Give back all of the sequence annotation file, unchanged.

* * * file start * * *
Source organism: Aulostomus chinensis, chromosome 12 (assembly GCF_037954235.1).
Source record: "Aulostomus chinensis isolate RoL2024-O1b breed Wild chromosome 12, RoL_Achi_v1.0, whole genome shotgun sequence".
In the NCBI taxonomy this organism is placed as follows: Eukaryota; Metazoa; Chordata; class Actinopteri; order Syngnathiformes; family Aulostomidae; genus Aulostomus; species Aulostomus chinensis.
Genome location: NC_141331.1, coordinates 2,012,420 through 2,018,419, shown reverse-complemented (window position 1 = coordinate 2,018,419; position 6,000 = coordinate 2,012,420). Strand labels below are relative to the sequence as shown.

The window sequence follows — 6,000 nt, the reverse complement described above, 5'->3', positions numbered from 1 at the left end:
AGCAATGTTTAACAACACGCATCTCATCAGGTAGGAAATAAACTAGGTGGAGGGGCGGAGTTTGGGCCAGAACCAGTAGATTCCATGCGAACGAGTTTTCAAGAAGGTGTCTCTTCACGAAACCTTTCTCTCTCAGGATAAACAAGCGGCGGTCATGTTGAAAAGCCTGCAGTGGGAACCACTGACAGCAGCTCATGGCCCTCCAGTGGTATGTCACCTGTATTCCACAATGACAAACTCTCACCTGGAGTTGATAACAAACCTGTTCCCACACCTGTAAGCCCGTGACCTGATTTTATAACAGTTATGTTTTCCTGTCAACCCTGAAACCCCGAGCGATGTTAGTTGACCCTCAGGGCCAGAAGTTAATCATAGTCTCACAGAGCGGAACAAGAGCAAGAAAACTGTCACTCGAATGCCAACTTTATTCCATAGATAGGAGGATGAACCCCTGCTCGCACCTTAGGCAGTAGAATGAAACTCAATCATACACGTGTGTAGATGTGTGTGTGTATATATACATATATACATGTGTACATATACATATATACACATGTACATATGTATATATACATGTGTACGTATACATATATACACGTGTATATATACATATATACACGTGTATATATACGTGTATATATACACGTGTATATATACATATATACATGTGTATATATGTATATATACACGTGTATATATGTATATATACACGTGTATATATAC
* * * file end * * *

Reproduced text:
Source organism: Aulostomus chinensis, chromosome 12 (assembly GCF_037954235.1).
Source record: "Aulostomus chinensis isolate RoL2024-O1b breed Wild chromosome 12, RoL_Achi_v1.0, whole genome shotgun sequence".
In the NCBI taxonomy this organism is placed as follows: Eukaryota; Metazoa; Chordata; class Actinopteri; order Syngnathiformes; family Aulostomidae; genus Aulostomus; species Aulostomus chinensis.
Genome location: NC_141331.1, coordinates 2,012,420 through 2,018,419, shown reverse-complemented (window position 1 = coordinate 2,018,419; position 6,000 = coordinate 2,012,420). Strand labels below are relative to the sequence as shown.

The window sequence follows — 6,000 nt, the reverse complement described above, 5'->3', positions numbered from 1 at the left end:
AGCAATGTTTAACAACACGCATCTCATCAGGTAGGAAATAAACTAGGTGGAGGGGCGGAGTTTGGGCCAGAACCAGTAGATTCCATGCGAACGAGTTTTCAAGAAGGTGTCTCTTCACGAAACCTTTCTCTCTCAGGATAAACAAGCGGCGGTCATGTTGAAAAGCCTGCAGTGGGAACCACTGACAGCAGCTCATGGCCCTCCAGTGGTATGTCACCTGTATTCCACAATGACAAACTCTCACCTGGAGTTGATAACAAACCTGTTCCCACACCTGTAAGCCCGTGACCTGATTTTATAACAGTTATGTTTTCCTGTCAACCCTGAAACCCCGAGCGATGTTAGTTGACCCTCAGGGCCAGAAGTTAATCATAGTCTCACAGAGCGGAACAAGAGCAAGAAAACTGTCACTCGAATGCCAACTTTATTCCATAGATAGGAGGATGAACCCCTGCTCGCACCTTAGGCAGTAGAATGAAACTCAATCATACACGTGTGTAGATGTGTGTGTGTATATATACATATATACATGTGTACATATACATATATACACATGTACATATGTATATATACATGTGTACGTATACATATATACACGTGTATATATACATATATACACGTGTATATATACGTGTATATATACACGTGTATATATACATATATACATGTGTATATATGTATATATACACGTGTATATATGTATATATACACGTGTATATATAC